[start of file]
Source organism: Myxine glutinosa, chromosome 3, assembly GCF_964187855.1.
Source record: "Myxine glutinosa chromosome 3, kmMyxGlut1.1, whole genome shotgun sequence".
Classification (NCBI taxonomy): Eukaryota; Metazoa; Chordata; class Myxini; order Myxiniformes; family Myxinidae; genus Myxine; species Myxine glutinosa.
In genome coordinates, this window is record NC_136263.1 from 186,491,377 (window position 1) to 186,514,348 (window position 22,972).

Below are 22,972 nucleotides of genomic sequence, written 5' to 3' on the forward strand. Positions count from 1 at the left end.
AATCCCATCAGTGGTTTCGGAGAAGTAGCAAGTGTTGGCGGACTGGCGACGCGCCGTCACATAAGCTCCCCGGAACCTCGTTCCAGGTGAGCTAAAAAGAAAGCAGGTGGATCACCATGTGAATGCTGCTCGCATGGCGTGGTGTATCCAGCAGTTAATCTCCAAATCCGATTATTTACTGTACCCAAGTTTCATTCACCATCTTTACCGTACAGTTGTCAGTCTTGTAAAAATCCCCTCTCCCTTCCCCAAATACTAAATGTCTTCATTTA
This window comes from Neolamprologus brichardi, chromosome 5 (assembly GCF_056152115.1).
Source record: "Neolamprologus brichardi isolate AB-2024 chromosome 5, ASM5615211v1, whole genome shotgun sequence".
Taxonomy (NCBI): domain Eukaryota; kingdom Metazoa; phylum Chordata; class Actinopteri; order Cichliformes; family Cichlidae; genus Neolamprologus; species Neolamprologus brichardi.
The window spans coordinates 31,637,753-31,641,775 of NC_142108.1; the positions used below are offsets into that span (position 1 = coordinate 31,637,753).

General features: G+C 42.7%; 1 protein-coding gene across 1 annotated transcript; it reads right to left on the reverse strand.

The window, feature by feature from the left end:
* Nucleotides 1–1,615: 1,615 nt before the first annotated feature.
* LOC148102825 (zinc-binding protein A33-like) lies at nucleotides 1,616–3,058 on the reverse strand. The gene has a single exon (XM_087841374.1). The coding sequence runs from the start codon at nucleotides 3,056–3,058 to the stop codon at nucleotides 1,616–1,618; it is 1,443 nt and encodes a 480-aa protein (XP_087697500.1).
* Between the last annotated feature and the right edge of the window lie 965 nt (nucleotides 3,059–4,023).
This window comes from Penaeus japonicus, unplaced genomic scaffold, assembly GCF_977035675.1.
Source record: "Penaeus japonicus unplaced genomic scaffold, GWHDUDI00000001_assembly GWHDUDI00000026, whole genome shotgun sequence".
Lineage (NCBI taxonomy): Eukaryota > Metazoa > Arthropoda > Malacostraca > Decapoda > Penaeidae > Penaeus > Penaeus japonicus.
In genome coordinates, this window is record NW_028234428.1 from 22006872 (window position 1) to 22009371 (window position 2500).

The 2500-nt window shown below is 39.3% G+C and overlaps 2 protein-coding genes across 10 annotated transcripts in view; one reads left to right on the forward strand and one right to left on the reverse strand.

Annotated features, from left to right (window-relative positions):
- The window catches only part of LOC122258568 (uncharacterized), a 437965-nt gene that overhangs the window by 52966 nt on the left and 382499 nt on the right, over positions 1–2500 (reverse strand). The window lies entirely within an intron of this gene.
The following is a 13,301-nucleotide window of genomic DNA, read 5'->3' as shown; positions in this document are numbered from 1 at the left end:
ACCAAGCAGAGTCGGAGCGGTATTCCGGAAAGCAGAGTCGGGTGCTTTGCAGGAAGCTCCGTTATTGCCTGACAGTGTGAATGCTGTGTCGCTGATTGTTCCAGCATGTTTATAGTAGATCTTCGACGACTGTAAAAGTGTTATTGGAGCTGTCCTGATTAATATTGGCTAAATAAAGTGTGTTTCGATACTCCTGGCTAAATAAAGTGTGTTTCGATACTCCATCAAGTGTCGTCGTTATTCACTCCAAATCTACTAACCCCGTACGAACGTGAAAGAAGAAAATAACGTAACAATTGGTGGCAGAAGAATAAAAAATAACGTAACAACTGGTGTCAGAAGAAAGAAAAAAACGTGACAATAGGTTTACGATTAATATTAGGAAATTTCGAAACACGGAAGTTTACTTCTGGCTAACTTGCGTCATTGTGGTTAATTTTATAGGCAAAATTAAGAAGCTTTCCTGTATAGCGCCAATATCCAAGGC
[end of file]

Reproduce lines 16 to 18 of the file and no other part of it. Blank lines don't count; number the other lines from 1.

This window comes from Penaeus japonicus, unplaced genomic scaffold, assembly GCF_977035675.1.
Source record: "Penaeus japonicus unplaced genomic scaffold, GWHDUDI00000001_assembly GWHDUDI00000026, whole genome shotgun sequence".
Lineage (NCBI taxonomy): Eukaryota > Metazoa > Arthropoda > Malacostraca > Decapoda > Penaeidae > Penaeus > Penaeus japonicus.